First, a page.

Image Ultrafast Quantum Optics group. New control over electrons with laser light and other means

Ultrafast Quantum Optics group. New control over electrons with laser light and other means.

Dr. P. Hommelhoff, Experimental Physics

It is now nearly a decade since the invention of the laser frequency comb (Nobel Prize to T.W. Hänsch in 2005). This technique enables controlling the optical electric field of laser pulses, as opposed to just controlling the parameters of the laser pulse envelope. A wealth of phenomena can now be explored which had been not accessible before, such as phase controlled emission of electrons from sharp field emission tips. Phase control only makes a difference in the regime in which the electrons follow the laser electric field, which means that the electrons have to leave the tip via a tunnel process. Not only has this process not been observed before, also the properties are highly interesting. Since the electron tunnel current resolves the electric field and is highly non-linear in it, emission durations of about a quarter of a laser period are expected. For a near-infrared laser pulse shorter than 8 fsec, a single 700 attosecond long pulse is expected. Also, electron pulse shaping with the help of the phase control of the driving laser is conceivable.

But not only new emission regimes can be explored; laser phase control will also allow acceleration of electron directly with laser light. We are working towards a low-energy proof-of-concept experiment on this in a collaborative effort with the inventors of this idea, Tomas Plettner and Robert L. Byer of Stanford University.

Besides from exploring and exploiting electron control with the help of phase stable lasers we are currently developing a novel low-energy guiding structure for electrons. This experiment aims at electron interferometry and, once laser emitted electron emission from special tips is well-controlled enough, basic controlled electron-electron interaction experiments might follow.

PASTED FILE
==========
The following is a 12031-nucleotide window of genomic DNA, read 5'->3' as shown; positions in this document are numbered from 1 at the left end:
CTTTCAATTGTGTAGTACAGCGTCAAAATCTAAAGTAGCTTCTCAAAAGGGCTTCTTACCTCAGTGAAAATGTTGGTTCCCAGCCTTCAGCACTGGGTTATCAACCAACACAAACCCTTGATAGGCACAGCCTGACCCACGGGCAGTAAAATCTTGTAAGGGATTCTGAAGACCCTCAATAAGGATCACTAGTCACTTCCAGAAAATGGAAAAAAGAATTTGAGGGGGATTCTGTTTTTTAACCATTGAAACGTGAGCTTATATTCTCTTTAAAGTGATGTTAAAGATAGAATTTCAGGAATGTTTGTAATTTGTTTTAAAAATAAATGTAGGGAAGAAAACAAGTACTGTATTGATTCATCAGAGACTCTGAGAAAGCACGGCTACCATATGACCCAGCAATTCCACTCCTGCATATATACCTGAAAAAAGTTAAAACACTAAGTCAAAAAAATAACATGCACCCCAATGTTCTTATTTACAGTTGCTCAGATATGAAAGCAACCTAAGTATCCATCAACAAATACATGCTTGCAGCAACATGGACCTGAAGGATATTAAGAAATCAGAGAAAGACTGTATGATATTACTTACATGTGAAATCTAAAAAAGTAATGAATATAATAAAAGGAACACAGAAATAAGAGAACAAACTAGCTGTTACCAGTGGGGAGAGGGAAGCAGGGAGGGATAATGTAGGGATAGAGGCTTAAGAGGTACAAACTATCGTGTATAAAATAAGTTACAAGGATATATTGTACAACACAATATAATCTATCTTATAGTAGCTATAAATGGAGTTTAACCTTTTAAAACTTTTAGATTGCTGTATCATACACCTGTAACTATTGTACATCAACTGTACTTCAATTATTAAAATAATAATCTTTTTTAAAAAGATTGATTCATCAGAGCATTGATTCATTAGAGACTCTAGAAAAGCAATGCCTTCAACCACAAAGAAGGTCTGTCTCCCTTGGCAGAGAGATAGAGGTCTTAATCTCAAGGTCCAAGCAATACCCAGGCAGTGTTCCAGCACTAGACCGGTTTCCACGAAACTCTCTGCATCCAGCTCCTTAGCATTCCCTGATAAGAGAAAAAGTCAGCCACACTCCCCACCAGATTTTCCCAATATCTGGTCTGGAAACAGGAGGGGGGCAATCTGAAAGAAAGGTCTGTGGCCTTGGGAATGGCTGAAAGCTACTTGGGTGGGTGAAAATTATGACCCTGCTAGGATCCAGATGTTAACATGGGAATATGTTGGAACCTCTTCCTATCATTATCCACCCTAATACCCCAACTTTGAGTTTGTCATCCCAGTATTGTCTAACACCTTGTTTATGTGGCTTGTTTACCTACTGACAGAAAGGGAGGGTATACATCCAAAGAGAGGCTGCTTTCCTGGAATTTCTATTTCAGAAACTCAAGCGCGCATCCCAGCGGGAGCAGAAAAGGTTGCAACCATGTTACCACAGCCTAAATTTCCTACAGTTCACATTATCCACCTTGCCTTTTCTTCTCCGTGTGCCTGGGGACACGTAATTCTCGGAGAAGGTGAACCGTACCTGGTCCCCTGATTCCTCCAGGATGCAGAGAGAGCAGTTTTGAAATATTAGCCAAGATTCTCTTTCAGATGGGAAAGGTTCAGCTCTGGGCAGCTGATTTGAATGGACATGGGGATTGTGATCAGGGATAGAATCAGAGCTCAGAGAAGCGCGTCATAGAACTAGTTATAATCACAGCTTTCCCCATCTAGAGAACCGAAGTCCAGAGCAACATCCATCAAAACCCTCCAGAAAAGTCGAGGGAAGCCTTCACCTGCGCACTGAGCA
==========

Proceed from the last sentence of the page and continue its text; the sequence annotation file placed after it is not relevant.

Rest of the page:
Along these main topics we develop the laser sources and other tools necessary for the experiments. For example, we have developed a phase-stable single pass laser amplifier that was so powerful that we were able to generate white-light, an extreme non-linear effect, at the full oscillator repetition rate for the first time.


Contribution to IMPRS curriculum:

Quantum Physics of Ultracold atoms

Lecturer: P. Hommelhoff, T. Hänsch and P. Treutlein (3+1 hours/week)

Content:
Light and atoms; laser cooling and applications; magnetic traps for neutral atoms, optical dipole traps, evaporative cooling; Bose- Einstein condensation in atomic gases; quantum statistics; cold collisions; Gross-Pitaevskii equation; loss processes in Bose- Einstein condensates; selected experiments with Bose-Einstein condensates; coherent matter waves; atom lasers; superfluidity; vortices; cold atoms in periodic lattice potentials; strongly correlated quantum gases; superfluid to Mott insulator transition.